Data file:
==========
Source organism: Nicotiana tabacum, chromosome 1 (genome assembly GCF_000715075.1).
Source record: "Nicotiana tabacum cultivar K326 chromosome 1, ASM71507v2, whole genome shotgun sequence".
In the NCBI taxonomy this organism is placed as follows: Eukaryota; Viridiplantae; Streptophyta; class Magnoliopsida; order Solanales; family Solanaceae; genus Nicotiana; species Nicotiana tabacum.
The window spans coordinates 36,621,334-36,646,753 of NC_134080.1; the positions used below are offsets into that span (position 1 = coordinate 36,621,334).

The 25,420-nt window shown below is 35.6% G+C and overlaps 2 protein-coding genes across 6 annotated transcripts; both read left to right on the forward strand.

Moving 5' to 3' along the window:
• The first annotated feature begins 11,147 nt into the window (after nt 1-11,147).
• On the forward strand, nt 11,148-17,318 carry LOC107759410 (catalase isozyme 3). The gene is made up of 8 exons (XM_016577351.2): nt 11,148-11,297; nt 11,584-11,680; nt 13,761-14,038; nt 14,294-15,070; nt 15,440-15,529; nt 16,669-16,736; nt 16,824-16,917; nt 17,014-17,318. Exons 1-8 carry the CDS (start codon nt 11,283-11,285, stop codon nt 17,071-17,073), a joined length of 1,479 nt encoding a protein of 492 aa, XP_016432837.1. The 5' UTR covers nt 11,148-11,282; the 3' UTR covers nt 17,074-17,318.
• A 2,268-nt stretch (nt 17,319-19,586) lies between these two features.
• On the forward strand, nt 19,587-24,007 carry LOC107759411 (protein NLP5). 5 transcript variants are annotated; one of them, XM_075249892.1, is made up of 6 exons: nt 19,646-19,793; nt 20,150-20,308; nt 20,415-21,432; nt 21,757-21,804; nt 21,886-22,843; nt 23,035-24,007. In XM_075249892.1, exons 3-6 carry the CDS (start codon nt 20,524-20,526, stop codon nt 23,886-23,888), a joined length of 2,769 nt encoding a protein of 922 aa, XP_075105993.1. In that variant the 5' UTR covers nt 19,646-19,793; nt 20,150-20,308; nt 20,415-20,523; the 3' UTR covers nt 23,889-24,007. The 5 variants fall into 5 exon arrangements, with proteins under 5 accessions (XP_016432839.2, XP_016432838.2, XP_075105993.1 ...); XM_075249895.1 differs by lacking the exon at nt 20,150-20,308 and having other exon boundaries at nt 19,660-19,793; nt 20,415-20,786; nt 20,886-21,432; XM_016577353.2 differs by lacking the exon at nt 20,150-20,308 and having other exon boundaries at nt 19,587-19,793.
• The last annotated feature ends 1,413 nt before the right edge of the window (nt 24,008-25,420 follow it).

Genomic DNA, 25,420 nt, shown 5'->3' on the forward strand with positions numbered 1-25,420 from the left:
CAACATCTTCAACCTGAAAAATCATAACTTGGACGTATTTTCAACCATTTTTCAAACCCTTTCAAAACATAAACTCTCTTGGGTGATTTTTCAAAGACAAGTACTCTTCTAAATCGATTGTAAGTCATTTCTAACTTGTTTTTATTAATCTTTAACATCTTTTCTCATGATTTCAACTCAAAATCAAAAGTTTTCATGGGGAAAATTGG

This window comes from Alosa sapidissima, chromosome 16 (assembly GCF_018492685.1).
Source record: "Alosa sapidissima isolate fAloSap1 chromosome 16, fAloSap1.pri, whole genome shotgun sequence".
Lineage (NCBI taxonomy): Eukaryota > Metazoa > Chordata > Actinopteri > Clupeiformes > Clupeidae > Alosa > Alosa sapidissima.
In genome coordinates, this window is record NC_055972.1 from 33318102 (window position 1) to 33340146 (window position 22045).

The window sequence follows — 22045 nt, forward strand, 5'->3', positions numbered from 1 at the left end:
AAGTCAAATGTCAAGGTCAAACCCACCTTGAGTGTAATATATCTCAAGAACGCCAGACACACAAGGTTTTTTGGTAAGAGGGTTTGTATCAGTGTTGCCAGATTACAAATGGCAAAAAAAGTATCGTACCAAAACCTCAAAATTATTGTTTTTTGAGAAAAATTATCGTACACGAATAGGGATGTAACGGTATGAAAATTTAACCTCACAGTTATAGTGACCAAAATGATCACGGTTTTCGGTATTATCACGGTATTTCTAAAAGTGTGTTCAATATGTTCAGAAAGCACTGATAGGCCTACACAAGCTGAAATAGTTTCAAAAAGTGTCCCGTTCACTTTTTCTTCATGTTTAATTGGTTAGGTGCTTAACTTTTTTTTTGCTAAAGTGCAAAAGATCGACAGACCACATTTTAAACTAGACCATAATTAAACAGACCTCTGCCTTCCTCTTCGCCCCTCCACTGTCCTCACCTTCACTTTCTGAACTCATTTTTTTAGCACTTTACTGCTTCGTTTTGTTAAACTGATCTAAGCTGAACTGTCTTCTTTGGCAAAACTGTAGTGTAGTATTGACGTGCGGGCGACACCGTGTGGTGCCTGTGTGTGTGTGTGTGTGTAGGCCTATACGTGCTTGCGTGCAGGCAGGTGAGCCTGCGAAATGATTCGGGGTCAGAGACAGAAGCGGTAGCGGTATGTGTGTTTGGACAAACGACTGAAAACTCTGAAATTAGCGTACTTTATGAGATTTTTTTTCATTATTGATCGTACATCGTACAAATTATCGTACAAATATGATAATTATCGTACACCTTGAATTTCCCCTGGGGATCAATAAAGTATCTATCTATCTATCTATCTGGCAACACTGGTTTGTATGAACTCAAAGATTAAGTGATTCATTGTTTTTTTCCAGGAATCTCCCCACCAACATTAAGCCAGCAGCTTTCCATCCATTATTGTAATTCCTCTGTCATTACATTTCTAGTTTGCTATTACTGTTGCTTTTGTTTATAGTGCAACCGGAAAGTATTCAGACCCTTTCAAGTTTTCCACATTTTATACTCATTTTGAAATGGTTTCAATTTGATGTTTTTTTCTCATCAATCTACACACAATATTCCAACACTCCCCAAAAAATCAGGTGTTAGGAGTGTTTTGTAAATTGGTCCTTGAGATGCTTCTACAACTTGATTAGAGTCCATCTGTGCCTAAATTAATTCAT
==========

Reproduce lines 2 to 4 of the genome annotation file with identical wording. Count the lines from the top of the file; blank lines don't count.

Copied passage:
Source record: "Nicotiana tabacum cultivar K326 chromosome 1, ASM71507v2, whole genome shotgun sequence".
In the NCBI taxonomy this organism is placed as follows: Eukaryota; Viridiplantae; Streptophyta; class Magnoliopsida; order Solanales; family Solanaceae; genus Nicotiana; species Nicotiana tabacum.
The window spans coordinates 36,621,334-36,646,753 of NC_134080.1; the positions used below are offsets into that span (position 1 = coordinate 36,621,334).